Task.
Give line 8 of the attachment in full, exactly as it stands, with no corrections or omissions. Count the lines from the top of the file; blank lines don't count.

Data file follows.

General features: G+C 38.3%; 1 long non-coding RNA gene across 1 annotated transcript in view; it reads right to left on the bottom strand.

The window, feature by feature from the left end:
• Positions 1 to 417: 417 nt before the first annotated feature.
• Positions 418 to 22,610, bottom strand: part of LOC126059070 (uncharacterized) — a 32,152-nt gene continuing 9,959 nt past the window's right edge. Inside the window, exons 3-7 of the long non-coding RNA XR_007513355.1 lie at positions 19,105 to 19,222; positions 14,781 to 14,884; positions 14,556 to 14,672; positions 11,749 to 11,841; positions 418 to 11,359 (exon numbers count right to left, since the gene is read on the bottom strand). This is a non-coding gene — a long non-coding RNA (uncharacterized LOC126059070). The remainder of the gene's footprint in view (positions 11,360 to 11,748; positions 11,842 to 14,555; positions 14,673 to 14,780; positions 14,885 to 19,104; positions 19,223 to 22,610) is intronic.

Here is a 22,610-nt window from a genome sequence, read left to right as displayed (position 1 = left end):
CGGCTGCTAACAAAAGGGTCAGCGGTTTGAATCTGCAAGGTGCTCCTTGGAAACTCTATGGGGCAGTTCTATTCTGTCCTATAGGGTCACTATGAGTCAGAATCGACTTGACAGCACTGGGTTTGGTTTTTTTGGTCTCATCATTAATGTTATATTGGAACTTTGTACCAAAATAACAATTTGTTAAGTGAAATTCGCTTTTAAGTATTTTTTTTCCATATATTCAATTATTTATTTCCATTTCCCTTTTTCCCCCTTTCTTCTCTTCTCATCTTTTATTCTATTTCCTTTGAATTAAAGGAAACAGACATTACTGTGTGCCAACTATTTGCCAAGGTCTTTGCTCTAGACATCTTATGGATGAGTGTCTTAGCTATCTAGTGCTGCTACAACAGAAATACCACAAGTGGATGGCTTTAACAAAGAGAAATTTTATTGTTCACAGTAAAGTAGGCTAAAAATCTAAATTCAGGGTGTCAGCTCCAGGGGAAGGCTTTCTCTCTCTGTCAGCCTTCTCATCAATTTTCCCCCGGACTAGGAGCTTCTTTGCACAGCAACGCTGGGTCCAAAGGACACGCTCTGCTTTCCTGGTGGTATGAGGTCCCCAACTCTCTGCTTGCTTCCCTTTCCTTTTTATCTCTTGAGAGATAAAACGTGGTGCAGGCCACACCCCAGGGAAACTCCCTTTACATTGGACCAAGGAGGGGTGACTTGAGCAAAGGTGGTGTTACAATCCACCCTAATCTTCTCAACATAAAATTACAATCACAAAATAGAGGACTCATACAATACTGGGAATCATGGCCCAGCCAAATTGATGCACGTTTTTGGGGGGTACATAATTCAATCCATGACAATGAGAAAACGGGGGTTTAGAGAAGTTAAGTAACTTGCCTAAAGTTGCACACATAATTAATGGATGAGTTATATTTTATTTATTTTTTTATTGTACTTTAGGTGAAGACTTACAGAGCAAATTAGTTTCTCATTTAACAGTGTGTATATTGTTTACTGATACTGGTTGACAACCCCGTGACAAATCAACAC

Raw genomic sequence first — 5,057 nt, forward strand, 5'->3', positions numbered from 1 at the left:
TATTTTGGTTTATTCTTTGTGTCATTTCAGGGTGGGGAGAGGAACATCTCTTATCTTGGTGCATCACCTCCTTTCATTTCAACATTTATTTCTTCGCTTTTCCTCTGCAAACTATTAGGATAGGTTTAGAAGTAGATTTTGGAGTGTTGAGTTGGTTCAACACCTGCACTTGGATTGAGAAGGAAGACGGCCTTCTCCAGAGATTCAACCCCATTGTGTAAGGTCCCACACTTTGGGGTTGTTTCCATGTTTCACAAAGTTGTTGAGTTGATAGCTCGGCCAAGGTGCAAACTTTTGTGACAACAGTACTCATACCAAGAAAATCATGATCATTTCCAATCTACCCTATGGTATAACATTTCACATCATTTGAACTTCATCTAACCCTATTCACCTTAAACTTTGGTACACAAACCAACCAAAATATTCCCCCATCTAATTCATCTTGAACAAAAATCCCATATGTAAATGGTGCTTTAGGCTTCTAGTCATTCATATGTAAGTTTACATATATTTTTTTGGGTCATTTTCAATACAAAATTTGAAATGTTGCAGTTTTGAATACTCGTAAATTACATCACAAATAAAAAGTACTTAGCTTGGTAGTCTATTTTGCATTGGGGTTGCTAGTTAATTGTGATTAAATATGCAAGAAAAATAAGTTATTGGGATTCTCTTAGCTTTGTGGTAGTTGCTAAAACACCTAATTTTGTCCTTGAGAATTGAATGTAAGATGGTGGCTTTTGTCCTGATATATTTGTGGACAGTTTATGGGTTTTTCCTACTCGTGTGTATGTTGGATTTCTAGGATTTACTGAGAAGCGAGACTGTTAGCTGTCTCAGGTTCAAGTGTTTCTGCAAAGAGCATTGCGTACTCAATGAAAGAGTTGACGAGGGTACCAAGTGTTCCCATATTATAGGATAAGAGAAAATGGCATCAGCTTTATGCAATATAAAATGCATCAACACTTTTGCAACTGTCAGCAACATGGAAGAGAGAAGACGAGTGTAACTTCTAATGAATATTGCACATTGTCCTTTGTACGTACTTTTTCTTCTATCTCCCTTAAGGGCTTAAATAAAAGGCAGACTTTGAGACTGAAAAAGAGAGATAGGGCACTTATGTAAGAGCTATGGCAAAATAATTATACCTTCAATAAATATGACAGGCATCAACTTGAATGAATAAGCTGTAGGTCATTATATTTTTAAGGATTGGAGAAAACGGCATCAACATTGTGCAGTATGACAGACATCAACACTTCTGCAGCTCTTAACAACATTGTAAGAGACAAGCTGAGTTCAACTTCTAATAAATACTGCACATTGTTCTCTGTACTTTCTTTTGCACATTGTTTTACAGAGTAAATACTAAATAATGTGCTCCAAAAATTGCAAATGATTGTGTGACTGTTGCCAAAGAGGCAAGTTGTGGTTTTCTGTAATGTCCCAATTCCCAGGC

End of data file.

TATTTTGGTTTATTCTTTGTGTCATTTCAGGGTGGGGAGAGGAACATCTCTTATCTTGGTGCATCACCTCCTTTCATTTCAACATTTATTTCTTCGCTTTTCCTCTGCAAACTATTAGGATAGGTTTAGAAGTAGATTTTGGAGTGTTGAGTTGGTTCAACACCTGCACTTGGATTGAGAAGGAAGACGGCCTTCTCCAGAGATTCAACCCCATTGTGTAAGGTCCCACACTTTGGGGTTGTTTCCATGTTTCACAAAGTTGTTGAGTTGATAGCTCGGCCAAGGTGCAAACTTTTGTGACAACAGTACTCATACCAAGAAAATCATGATCATTTCCAATCTACCCTATGGTATAACATTTCACATCATTTGAACTTCATCTAACCCTATTCACCTTAAACTTTGGTACACAAACCAACCAAAATATTCCCCCATCTAATTCATCTTGAACAAAAATCCCATATGTAAATGGTGCTTTAGGCTTCTAGTCATTCATATGTAAGTTTACATATATTTTTTTGGGTCATTTTCAATACAAAATTTGAAATGTTGCAGTTTTGAATACTCGTAAATTACATCACAAATAAAAAGTACTTAGCTTGGTAGTCTATTTTGCATTGGGGTTGCTAGTTAATTGTGATTAAATATGCAAGAAAAATAAGTTATTGGGATTCTCTTAGCTTTGTGGTAGTTGCTAAAACACCTAATTTTGTCCTTGAGAATTGAATGTAAGATGGTGGCTTTTGTCCTGATATATTTGTGGACAGTTTATGGGTTTTTCCTACTCGTGTGTATGTTGGATTTCTAGGATTTACTGAGAAGCGAGACTGTTAGCTGTCTCAGGTTCAAGTGTTTCTGCAAAGAGCATTGCGTACTCAATGAAAGAGTTGACGAGGGTACCAAGTGTTCCCATATTATAGGATAAGAGAAAATGGCATCAGCTTTATGCAATATAAAATGCATCAACACTTTTGCAACTGTCAGCAACATGGAAGAGAGAAGACGAGTGTAACTTCTAATGAATATTGCACATTGTCCTTTGTACGTACTTTTTCTTCTATCTCCCTTAAGGGCTTAAATAAAAGGCAGACTTTGAGACTGAAAAAGAGAGATAGGGCACTTATGTAAGAGCTATGGCAAAATAATTATACCTTCAATAAATATGACAGGCATCAACTTGAATGAATAAGCTGTAGGTCATTATATTTTTAAGGATTGGAGAAAACGGCATCAACATTGTGCAGTATGACAGACATCAACACTTCTGCAGCTCTTAACAACATTGTAAGAGACAAGCTGAGTTCAACTTCTAATAAATACTGCACATTGTTCTCTGTACTTTCTTTTGCACATTGTTTTACAGAGTAAATACTAAATAATGTGCTCCAAAAATTGCAAATGATTGTGTGACTGTTGCCAAAGAGGCAAGTTGTGGTTTTCTGTAATGTCCCAATTCCCAGGC